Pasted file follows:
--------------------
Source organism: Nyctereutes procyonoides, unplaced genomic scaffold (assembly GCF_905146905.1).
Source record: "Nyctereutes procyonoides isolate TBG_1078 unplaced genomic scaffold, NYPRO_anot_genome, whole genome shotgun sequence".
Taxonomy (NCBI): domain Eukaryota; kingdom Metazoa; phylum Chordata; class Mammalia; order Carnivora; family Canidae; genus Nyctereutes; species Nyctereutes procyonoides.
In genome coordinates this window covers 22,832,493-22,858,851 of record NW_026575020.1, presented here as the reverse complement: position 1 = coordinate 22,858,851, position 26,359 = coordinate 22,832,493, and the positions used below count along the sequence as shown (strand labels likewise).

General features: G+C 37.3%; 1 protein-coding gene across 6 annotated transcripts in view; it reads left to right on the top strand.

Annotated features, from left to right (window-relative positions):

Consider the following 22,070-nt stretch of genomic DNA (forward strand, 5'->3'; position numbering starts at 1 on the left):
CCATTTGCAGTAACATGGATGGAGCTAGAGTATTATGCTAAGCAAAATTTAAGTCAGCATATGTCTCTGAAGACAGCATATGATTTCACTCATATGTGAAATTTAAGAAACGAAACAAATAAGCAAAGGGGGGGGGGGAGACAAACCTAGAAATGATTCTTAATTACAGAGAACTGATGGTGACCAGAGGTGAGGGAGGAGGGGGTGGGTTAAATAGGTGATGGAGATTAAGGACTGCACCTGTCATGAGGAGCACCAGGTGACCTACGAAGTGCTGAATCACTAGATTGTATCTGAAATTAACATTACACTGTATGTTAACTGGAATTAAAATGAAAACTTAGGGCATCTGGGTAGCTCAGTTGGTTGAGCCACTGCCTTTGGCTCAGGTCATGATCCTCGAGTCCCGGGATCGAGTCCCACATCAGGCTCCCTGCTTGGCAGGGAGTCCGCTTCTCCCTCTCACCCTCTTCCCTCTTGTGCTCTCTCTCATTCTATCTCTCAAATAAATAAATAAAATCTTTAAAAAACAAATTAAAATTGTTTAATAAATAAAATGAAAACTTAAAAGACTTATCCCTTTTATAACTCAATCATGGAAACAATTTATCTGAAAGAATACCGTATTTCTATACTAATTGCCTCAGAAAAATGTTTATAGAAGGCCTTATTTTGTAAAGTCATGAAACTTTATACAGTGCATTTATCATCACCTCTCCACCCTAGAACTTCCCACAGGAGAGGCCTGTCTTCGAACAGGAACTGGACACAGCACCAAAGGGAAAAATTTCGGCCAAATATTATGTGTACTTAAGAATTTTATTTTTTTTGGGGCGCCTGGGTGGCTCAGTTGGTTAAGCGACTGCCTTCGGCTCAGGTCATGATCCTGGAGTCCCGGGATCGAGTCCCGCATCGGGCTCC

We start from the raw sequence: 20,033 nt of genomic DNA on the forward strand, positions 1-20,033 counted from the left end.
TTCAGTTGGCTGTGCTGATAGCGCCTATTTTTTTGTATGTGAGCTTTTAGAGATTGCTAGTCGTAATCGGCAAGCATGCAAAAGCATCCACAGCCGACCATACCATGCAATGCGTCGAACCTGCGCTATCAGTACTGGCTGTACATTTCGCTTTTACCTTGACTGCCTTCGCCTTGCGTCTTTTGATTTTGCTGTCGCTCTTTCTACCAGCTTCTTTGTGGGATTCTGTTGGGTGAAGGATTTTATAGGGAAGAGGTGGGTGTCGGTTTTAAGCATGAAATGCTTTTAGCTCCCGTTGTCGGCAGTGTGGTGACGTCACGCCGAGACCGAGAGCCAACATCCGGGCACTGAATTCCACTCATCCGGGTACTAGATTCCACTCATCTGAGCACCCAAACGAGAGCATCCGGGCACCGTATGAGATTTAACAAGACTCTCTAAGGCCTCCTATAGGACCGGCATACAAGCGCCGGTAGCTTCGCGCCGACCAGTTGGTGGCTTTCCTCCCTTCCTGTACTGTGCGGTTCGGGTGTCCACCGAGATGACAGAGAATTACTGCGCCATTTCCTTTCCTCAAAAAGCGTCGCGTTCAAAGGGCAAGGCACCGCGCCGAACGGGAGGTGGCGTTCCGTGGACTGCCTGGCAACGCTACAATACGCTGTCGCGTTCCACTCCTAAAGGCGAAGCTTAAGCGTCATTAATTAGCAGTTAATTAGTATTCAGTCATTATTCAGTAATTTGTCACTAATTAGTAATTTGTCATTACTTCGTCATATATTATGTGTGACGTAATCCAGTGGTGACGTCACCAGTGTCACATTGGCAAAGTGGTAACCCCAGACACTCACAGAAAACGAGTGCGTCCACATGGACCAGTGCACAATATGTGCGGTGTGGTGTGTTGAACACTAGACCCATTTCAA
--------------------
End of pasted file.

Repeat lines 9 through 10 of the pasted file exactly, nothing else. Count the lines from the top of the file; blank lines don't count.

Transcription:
We start from the raw sequence: 20,033 nt of genomic DNA on the forward strand, positions 1-20,033 counted from the left end.
TTCAGTTGGCTGTGCTGATAGCGCCTATTTTTTTGTATGTGAGCTTTTAGAGATTGCTAGTCGTAATCGGCAAGCATGCAAAAGCATCCACAGCCGACCATACCATGCAATGCGTCGAACCTGCGCTATCAGTACTGGCTGTACATTTCGCTTTTACCTTGACTGCCTTCGCCTTGCGTCTTTTGATTTTGCTGTCGCTCTTTCTACCAGCTTCTTTGTGGGATTCTGTTGGGTGAAGGATTTTATAGGGAAGAGGTGGGTGTCGGTTTTAAGCATGAAATGCTTTTAGCTCCCGTTGTCGGCAGTGTGGTGACGTCACGCCGAGACCGAGAGCCAACATCCGGGCACTGAATTCCACTCATCCGGGTACTAGATTCCACTCATCTGAGCACCCAAACGAGAGCATCCGGGCACCGTATGAGATTTAACAAGACTCTCTAAGGCCTCCTATAGGACCGGCATACAAGCGCCGGTAGCTTCGCGCCGACCAGTTGGTGGCTTTCCTCCCTTCCTGTACTGTGCGGTTCGGGTGTCCACCGAGATGACAGAGAATTACTGCGCCATTTCCTTTCCTCAAAAAGCGTCGCGTTCAAAGGGCAAGGCACCGCGCCGAACGGGAGGTGGCGTTCCGTGGACTGCCTGGCAACGCTACAATACGCTGTCGCGTTCCACTCCTAAAGGCGAAGCTTAAGCGTCATTAATTAGCAGTTAATTAGTATTCAGTCATTATTCAGTAATTTGTCACTAATTAGTAATTTGTCATTACTTCGTCATATATTATGTGTGACGTAATCCAGTGGTGACGTCACCAGTGTCACATTGGCAAAGTGGTAACCCCAGACACTCACAGAAAACGAGTGCGTCCACATGGACCAGTGCACAATATGTGCGGTGTGGTGTGTTGAACACTAGACCCATTTCAA